Some commercial companies sell genetic tests directly to the public, usually online. These tests claim to tell you about your health risks, your ancestry, who you are related to, and sometimes about your personality or who is a good genetic match for you. Some of these claims are more reliable than others. Your genetic information is stored by the company and you may want to know how else it can be used.
Information in this section will help to answer questions about commercial genetic tests, such as:
How are genetic tests regulated?
Genetic tests are regulated differently depending on where you are and what the test is for. For example, the European Union recently created new laws to regulate genetic tests that are designed to give information on health related issues, such as genetic links to diseases, or harmful reactions to pharmaceutical drugs. The new laws will come into force in 2022, with a transition period until 2025, and will require companies to show clinical evidence to back up any health claims that are made. Currently, there are no EU regulations in place to ensure that any of the health claims being made are clinically proven.
In the US, some commercial tests require marketing authorisation from the Food and Drug Administration. Tests for ancestry, or those deemed as assessing wellness, such as those predicting athletic ability or impacts of lifestyle and dietary choices are not regulated. Some oversight is given to tests designed to predict genetic risk of diseases such as cancers and Parkinson’s disease. Such regulations have forced companies to withdraw tests until they obtained market approval. For example, 23andMe withdrew some of its early genetic tests after the Food and Drug Administration requested they obtain authorisation, due to concerns that unapproved tests could prompt people to take unnecessary measures such as surgery as a result of inaccurate test results.
How reliable are genetic test results?
Because genetic testing is generally underregulated, there is little requirement for companies to validate claims of ancestry, health or other characteristics such as personality and intelligence. Often, companies do not need to share their data, or information on the methods they use, making it impossible to assess the validity of their claims. Additionally, there are no agreed-upon standards of accuracy.
As long as there is the misconception that genes are good predictors of most diseases or adverse drug reactions in most people, many such tests will remain inaccurate and suffer scientific as well as commercial pitfalls. Huge scientific efforts and money have gone into sequencing entire human genomes to find genetic links to disease, including the famous Human Genome Project. However, the hype that this would define a future of genetics-based health solutions for common diseases, has not been delivered in reality. Multiple genetic differences between individuals have only small effects on the risk of common diseases. Further, gene tests cannot account for healthy or unhealthy lifestyles. A specific example is tests for type 2 diabetes. Companies offer genetic tests despite the fact that normal body weight is crucial for the prevention of type 2 diabetes, while genetic risk has been shown to be a limited predictor of disease risk beyond the known risks mediated by body mass index, age and sex. Advice by companies to people to shop for foods based on their DNA test results, instead of paying attention to their weight, may thus be harmful instead of protective.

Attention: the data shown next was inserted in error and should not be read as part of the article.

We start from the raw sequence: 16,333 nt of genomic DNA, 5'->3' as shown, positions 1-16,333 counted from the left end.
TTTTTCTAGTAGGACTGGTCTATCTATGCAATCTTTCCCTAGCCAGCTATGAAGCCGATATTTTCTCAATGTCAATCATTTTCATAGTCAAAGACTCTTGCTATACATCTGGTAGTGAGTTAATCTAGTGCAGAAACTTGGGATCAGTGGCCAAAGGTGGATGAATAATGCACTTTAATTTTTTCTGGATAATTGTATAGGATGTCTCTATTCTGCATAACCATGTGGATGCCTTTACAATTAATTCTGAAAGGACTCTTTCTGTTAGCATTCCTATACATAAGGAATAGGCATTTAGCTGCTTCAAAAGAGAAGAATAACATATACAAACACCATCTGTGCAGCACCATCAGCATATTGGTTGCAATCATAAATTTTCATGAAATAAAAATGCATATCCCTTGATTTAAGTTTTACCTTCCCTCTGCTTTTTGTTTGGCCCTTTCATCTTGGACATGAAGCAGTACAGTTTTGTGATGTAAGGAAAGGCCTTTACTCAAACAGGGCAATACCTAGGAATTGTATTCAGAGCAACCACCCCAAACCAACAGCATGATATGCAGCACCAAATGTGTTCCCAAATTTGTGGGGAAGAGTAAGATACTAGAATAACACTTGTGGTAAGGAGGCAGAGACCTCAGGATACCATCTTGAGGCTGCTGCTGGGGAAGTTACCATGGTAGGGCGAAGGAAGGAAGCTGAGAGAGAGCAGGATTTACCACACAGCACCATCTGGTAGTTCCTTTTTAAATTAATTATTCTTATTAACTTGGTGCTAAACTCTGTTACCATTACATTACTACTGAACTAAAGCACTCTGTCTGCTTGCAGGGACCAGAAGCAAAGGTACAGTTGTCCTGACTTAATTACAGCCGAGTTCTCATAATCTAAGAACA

Companies have often made misleading and even contradictory interpretations of people’s genetic risk for disease, highlighting the flimsiness of their claims. For health tests, attempts to make genetic risk prediction scores for diseases have not been commercially successful. Companies in the past have had to withdraw tests due to their lack of accuracy. In 2019, UK doctors were advised by the Royal College of General Practitioners to ignore genetic tests from consumer tests due to the “very high chance of false positive or false negative results” from direct-to-consumer (DTC) genetic tests and “significant NHS costs in confirming (or more often refuting)” the results.
Because genetic testing is generally underregulated, there is little requirement for companies to validate claims of ancestry, health or other characteristics such as personality and intelligence. In most cases, companies do not need to share their data, or information on the methods they use, making it impossible to assess the validity of their claims. Additionally, there are no agreed-upon standards of accuracy.
People who send their DNA to several ancestry test companies have found that they have different ethnicities depending on the test they use. Inaccuracy will always plague the ancestry testing industry due to fundamental flaws in the underlying scientific logic of these tests and how they are interpreted (see ‘DNA Basics’).
If I buy a DNA test online, is my information private?
The privacy policies of genetic testing companies vary widely, and the small print often goes unread. Some companies allow for sharing with third parties. Information may also be stored in data services such as cloud providers based across national borders.
There are already examples of genetic ancestry test data being used by law enforcement in the United States. While some companies have policies that restrict law enforcement access, this may still occur with a court order, or perhaps without the company’s knowledge. Generally, there are fewer protections for your data with consumer testing kits than there would be if you were taking a medical test, which would be regulated differently.